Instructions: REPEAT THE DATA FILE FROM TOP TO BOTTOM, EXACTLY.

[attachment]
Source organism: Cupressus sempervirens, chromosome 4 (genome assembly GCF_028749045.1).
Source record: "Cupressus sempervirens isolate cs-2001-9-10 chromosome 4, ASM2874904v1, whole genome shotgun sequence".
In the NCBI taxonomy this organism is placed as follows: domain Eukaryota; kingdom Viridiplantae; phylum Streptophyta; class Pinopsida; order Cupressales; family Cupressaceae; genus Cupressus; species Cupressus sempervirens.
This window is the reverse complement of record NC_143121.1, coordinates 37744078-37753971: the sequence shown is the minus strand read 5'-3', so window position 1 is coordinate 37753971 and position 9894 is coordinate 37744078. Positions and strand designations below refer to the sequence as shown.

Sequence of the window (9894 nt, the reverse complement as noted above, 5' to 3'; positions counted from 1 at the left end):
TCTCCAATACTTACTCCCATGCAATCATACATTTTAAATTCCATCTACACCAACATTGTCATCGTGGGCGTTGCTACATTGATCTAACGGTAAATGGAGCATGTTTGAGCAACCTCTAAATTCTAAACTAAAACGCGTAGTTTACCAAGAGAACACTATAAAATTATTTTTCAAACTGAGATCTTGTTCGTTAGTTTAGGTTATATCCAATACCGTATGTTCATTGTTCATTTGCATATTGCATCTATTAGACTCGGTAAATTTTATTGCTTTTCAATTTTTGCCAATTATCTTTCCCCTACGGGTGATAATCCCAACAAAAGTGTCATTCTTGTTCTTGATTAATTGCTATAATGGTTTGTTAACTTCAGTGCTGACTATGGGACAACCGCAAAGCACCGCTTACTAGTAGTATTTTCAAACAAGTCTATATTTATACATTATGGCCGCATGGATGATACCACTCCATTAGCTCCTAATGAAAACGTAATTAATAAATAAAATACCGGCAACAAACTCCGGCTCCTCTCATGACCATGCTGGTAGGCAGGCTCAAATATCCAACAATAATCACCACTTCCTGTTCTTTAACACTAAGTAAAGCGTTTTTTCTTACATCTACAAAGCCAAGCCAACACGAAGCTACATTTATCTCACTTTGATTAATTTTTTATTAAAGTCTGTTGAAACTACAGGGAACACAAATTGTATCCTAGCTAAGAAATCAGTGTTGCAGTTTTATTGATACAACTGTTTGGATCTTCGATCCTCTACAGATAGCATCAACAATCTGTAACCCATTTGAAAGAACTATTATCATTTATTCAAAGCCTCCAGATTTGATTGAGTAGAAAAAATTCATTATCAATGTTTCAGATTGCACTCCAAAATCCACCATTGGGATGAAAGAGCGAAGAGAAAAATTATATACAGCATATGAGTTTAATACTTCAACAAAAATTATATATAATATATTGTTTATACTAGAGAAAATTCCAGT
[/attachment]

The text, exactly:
Source organism: Cupressus sempervirens, chromosome 4 (genome assembly GCF_028749045.1).
Source record: "Cupressus sempervirens isolate cs-2001-9-10 chromosome 4, ASM2874904v1, whole genome shotgun sequence".
In the NCBI taxonomy this organism is placed as follows: domain Eukaryota; kingdom Viridiplantae; phylum Streptophyta; class Pinopsida; order Cupressales; family Cupressaceae; genus Cupressus; species Cupressus sempervirens.
This window is the reverse complement of record NC_143121.1, coordinates 37744078-37753971: the sequence shown is the minus strand read 5'-3', so window position 1 is coordinate 37753971 and position 9894 is coordinate 37744078. Positions and strand designations below refer to the sequence as shown.

Sequence of the window (9894 nt, the reverse complement as noted above, 5' to 3'; positions counted from 1 at the left end):
TCTCCAATACTTACTCCCATGCAATCATACATTTTAAATTCCATCTACACCAACATTGTCATCGTGGGCGTTGCTACATTGATCTAACGGTAAATGGAGCATGTTTGAGCAACCTCTAAATTCTAAACTAAAACGCGTAGTTTACCAAGAGAACACTATAAAATTATTTTTCAAACTGAGATCTTGTTCGTTAGTTTAGGTTATATCCAATACCGTATGTTCATTGTTCATTTGCATATTGCATCTATTAGACTCGGTAAATTTTATTGCTTTTCAATTTTTGCCAATTATCTTTCCCCTACGGGTGATAATCCCAACAAAAGTGTCATTCTTGTTCTTGATTAATTGCTATAATGGTTTGTTAACTTCAGTGCTGACTATGGGACAACCGCAAAGCACCGCTTACTAGTAGTATTTTCAAACAAGTCTATATTTATACATTATGGCCGCATGGATGATACCACTCCATTAGCTCCTAATGAAAACGTAATTAATAAATAAAATACCGGCAACAAACTCCGGCTCCTCTCATGACCATGCTGGTAGGCAGGCTCAAATATCCAACAATAATCACCACTTCCTGTTCTTTAACACTAAGTAAAGCGTTTTTTCTTACATCTACAAAGCCAAGCCAACACGAAGCTACATTTATCTCACTTTGATTAATTTTTTATTAAAGTCTGTTGAAACTACAGGGAACACAAATTGTATCCTAGCTAAGAAATCAGTGTTGCAGTTTTATTGATACAACTGTTTGGATCTTCGATCCTCTACAGATAGCATCAACAATCTGTAACCCATTTGAAAGAACTATTATCATTTATTCAAAGCCTCCAGATTTGATTGAGTAGAAAAAATTCATTATCAATGTTTCAGATTGCACTCCAAAATCCACCATTGGGATGAAAGAGCGAAGAGAAAAATTATATACAGCATATGAGTTTAATACTTCAACAAAAATTATATATAATATATTGTTTATACTAGAGAAAATTCCAGT